"I've worked with three presidents. I've worked with four majority leaders. I've worked with six governors. I've been able to move an energy agenda forward regardless of who was there," she says. Except, as her opponents pointedly note, she has so far failed to get the Keystone XL pipeline approved, a vital project for the refineries that line the Louisiana coast.

"Senator Landrieu has clout, but she uses it for Barack Obama. She doesn't use it for us," says Republican challenger Representative Bill Cassidy. Meanwhile, Tea Party favourite Rob Maness may take enough votes to deny the mainstream candidates a majority, making Louisiana another likely runoff state. The runoff would be Dec. 6, setting off a firestorm of campaigning and big spending for the next four weeks.

Colorado Senate

Democrats in Colorado needed help. With polls showing Senator Mark Udall and Governor John Hickenlooper, both Democrats, behind their Republican challengers, it was time to bring in the big dog. That was not President Obama, despite the fact that he won Colorado in both 2008 and 2012. Rather, it was former president Bill Clinton who came stumping for Mr. Udall last week

"Control of the U.S. Senate hangs in the balance when it comes to this race right here," Mr. Udall said. That may prove to be too true. Republican hopes of unseating both Mr. Udall and Governor Hickenlooper have brightened in recent weeks. Polls show Mr. Udall running behind Republican Representative Cory Gardner, who is doing better than expected among women despite attack ads portraying him as anti-choice.

The state's fast-growing Hispanic population may decide the outcome. With many increasingly disenchanted with President Obama over the lack of progress on immigration reform, their support for Democratic candidates may be vulnerable. Republicans have made strong pitches on Spanish-language media. If Hispanic turnout is down, Republicans may reclaim the statehouse as well as Mr. Udall's seat.

New Hampshire Senate

For the third time in five years, Scott Brown is running for the U.S. Senate. He became an overnight Republican sensation when, in 2010, he won in Massachusetts to replace the late Senator Edward Kennedy for the last two years of a six-year term. Then, in 2012, he was trounced by Democrat Elizabeth Warren. Unbowed, Mr. Brown, who lived in New Hampshire as a child and owns a cottage there, moved to the Granite State.

He's running again in a bid to oust Jeanne Shaheen, a Democrat and former governor who is the first woman in U.S. history to hold both posts for a state. Ms. Shaheen fingers her Republican opponent as an opportunist and carpetbagger, although she lets surrogates use the term. "This is my home. This is where my kids grew up. … My goal has been to serve the people of New Hampshire, not to serve myself," she says. But Mr. Brown has focused his attacks on the President, accusing him of being weak and ineffective and leaving the United States vulnerable to Islamic State infiltration and Ebola. "We have people coming into our country by legal means bringing in diseases. We have a border that's so porous that anyone can walk across it," he says.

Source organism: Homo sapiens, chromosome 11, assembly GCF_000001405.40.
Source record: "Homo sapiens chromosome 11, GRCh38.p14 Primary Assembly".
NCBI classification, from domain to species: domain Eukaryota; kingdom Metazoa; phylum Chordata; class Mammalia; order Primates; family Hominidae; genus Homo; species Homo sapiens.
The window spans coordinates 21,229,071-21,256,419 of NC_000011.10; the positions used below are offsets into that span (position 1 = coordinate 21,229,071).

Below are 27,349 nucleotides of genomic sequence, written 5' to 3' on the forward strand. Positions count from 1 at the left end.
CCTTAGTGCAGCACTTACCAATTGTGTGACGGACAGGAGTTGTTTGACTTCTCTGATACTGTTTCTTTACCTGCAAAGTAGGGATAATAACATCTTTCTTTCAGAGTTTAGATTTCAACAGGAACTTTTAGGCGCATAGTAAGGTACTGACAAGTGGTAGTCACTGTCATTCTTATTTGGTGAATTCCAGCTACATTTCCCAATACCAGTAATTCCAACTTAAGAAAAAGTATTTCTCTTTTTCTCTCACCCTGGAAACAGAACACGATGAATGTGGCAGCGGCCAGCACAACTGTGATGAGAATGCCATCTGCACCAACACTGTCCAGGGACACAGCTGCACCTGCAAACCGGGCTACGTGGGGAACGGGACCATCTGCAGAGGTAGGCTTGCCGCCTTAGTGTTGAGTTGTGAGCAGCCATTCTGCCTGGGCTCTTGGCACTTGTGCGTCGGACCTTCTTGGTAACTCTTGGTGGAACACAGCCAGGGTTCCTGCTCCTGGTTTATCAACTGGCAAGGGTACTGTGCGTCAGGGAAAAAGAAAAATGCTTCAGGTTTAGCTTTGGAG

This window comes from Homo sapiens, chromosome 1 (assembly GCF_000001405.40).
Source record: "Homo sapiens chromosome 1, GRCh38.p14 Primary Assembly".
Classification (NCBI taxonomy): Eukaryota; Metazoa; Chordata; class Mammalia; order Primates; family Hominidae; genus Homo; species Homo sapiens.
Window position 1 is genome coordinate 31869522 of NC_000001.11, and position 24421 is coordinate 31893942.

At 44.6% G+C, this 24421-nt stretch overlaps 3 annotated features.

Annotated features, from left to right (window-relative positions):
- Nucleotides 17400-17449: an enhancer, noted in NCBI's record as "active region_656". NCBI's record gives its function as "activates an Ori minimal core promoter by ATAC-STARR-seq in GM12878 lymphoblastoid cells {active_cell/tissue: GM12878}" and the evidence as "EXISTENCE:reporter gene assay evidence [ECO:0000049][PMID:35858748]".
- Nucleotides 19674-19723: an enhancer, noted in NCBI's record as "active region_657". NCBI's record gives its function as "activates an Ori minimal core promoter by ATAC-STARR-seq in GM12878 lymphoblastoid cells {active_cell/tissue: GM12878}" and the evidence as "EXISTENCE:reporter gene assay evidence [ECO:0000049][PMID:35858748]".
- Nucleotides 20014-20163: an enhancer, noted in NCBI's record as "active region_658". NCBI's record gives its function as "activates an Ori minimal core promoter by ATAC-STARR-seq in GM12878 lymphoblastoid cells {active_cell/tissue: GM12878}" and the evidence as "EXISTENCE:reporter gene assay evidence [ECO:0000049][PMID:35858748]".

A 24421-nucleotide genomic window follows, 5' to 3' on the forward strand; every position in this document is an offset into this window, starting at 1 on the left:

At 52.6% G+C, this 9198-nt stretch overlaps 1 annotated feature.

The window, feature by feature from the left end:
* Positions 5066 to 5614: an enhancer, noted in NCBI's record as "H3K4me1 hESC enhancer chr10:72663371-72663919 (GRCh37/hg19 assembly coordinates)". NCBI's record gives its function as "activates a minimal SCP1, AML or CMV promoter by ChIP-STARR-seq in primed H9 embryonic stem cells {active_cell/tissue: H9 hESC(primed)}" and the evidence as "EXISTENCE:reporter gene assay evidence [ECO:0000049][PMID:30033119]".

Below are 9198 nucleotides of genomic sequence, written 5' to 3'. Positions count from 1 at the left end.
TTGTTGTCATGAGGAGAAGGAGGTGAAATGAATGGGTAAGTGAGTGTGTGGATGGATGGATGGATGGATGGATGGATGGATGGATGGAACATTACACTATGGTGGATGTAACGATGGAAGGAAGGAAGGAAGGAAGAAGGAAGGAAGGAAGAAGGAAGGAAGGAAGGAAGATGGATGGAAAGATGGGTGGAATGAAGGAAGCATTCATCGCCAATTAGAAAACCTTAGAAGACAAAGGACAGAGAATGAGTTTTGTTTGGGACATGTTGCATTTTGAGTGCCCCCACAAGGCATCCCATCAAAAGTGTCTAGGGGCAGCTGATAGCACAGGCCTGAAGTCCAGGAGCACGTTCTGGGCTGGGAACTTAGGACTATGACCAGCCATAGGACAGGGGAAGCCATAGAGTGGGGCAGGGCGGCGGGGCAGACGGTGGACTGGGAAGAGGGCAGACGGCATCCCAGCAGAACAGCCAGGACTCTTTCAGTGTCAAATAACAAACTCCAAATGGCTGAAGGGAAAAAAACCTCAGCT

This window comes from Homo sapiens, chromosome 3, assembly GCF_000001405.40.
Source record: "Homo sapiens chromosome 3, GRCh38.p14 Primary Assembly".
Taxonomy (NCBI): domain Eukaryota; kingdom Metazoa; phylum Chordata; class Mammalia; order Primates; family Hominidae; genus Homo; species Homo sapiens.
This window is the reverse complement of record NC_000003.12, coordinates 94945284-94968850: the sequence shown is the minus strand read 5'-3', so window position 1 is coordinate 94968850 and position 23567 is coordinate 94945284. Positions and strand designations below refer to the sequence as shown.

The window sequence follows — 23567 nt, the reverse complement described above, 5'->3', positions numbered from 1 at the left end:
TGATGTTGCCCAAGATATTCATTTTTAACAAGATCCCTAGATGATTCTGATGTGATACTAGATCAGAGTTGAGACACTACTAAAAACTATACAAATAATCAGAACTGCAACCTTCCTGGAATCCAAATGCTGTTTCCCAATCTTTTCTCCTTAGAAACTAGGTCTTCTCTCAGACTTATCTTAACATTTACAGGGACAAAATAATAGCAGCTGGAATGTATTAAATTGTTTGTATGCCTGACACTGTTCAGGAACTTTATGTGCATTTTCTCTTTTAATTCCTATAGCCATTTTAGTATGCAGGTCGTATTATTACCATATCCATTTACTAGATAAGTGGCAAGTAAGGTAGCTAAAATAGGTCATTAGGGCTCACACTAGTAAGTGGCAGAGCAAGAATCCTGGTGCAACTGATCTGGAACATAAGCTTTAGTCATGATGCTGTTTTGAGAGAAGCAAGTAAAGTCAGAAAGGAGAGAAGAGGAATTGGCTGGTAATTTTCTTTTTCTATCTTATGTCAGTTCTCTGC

Florida Governor

Florida, a key battleground state, where the deadlocked 2000 election ended up in the Supreme Court and finally put George W. Bush in the White House, has another closely watched race this year. A former Republican governor is running against the current Republican incumbent.

Charlie Crist, Republican turned Independent and now Democrat, is seeking to unseat Governor Rick Scott in a pivotal battle. Big money and wild accusations have turned the governor's race in the Sunshine State into particularly nasty fight. "You almost bankrupted the state," Governor Scott said of his predecessor. "You're the last person who ought to be talking about jobs."

Meanwhile, Mr. Crist, who says he quit the Republican Party out of principled disillusionment, accuses Mr. Scott of being "out of touch" because he spends his time in his personal jet and "oceanfront mansion." On Cuba, always a divisive issue in Florida, Mr. Crist wants to scrap the U.S. embargo. Governor Scott backs it and calls the Castro brothers "terrorists." Meanwhile, with lingering memories of "hanging chads" that confounded the 2000 count, both sides are ready with poll watchers and lawyers to dispute the outcome.

Legalizing marijuana in Washington, D.C.

Across the country, voters in at least 40 states and the District of Columbia will cast ballots on a dizzying range of propositions. More than 140 propositions are on the ballots.

One almost certain to pass in overwhelmingly Democratic Washington, D.C. would legalize pot for recreation use. Several states have already done so, but nothing is as simple in the country's capital where African-Americans are eight times as likely to be arrested for marijuana possession than their (mostly) richer white neighbours .

President Obama has said candidly that he "smoked pot as a kid, and I view it as a bad habit and a vice, not very different from the cigarettes that I smoked as a young person." Despite his admission, legalizing marijuana in the capital may create a furore.

The federal Drug Enforcement Administration still classifies marijuana as among "the most dangerous class of drugs ." Meanwhile Congress, which still has a whip hand over the District of Columbia, may take a dim view especially if the Republicans control both houses.